Malta will this week become the first European country to legalise the cultivation and possession of cannabis for personal use.
Possession of up to seven grams of the drug will be legal for those aged 18 and above, and it will permissible to grow up to four cannabis plants at home, with up to 50g of the dried product storable.
A vote in favour of the legislation in the Maltese parliament on Tuesday will be followed by the law being signed by the president in order for it to be enacted by the weekend, Owen Bonnici, the minister responsible, told the Guardian.
The move by Malta, the EU’s smallest member state, is likely to be followed by reform across Europe in 2022. Germany recently announced a move to establish a legally regulated market, following announcements from the governments of Switzerland, Luxembourg and the Netherlands. A referendum in Italy is planned, while Canada, Mexico and 18 US states have already enacted similar legislation.
Boris Johnson’s UK government has, in contrast, been accused of taking a Richard Nixon-style “war on drugs” approach after maintaining its tough approach to cannabis use and making criminal sanctions for the users of class A narcotics a central plank of its recently published 10-year strategy.
Bonnici said his government did not want to encourage the use of recreational drugs but that there was no evidence for the argument that the use of cannabis was in itself a gateway to harder substances.
He said: “There is a wave of understanding now that the hard-fist approach against cannabis users was disproportionate, unjust and it was rendering a lot of suffering to people who are leading exemplary lives. But the fact that they make use on a personal basis of cannabis is putting them in the jaws of criminality.
He added: “I’m very glad that Malta will be the first country which will put words in statute in a comprehensive manner with a regulatory authority”.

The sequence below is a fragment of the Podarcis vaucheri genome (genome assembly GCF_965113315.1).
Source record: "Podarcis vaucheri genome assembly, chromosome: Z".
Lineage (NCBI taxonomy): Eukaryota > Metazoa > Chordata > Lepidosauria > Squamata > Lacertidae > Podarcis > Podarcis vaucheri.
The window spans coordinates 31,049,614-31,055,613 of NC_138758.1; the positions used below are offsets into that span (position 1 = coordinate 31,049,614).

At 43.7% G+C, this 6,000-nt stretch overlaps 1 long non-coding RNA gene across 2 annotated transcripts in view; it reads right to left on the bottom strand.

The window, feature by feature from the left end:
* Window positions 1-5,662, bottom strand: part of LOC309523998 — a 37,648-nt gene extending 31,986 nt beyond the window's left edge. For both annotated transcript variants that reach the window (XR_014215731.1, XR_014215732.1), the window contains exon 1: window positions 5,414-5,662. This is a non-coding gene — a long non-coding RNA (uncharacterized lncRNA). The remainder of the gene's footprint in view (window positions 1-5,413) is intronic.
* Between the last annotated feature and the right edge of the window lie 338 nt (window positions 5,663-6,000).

The change in approach by a number of European governments follows a decision by the UN last December to remove cannabis from a listing of drugs designated as potentially addictive and dangerous, and having little or no therapeutic use.
The Maltese approach seeks to avoid criminalising any cannabis use while regulating to ensure harm reduction, Bonnici said.
Possession of up to 28 grams will lead to a fine of €50-€100 but with no criminal record. Those under the age of 18 who are found in possession will go before a commission for justice for the recommendation of a care plan rather than face arrest. Those who consume cannabis in front of a child face fines of between €300 and €500.
Beyond allowing people to grow plants at home, albeit out of sight of the public, it will be legal for non-profit cannabis clubs to cultivate the drug for distribution among their members, similar to organisations tolerated in Spain and the Netherlands.
Club membership will be limited to 500 people and only up to 7 grams a day may be distributed to each person, with a maximum of 50 grams a month. The organisations, which cannot be situated less than 250 metres from a school, a club or a youth centre, may also distribute up to 20 seeds of the plant cannabis to each member every month.
Bonnici said his government had conducted a long debate over whether to put in controls on the strength of cannabis that can be grown and used, measured by the level of the key psychoactive, or mood-altering, ingredient, delta-9-tetrahydrocannabinol (TCH).
He said: “We had a huge discussion internally on that. And we concluded that if a limit [can be put] on the strength of the cannabis, the THC levels, you will be creating a new market for the black market. What we need to do is to educate people and inform them day after day.”
The Netherlands is possibly the European country most associated with a relaxed attitude toward the use of cannabis. However, possession and trade are technically illegal there. The government instead has a gedoogbeleid, a “tolerance policy”, under which use is largely accepted within bounds. A trial is planned under which the production of the drug will be regulated.
Source: The Guardian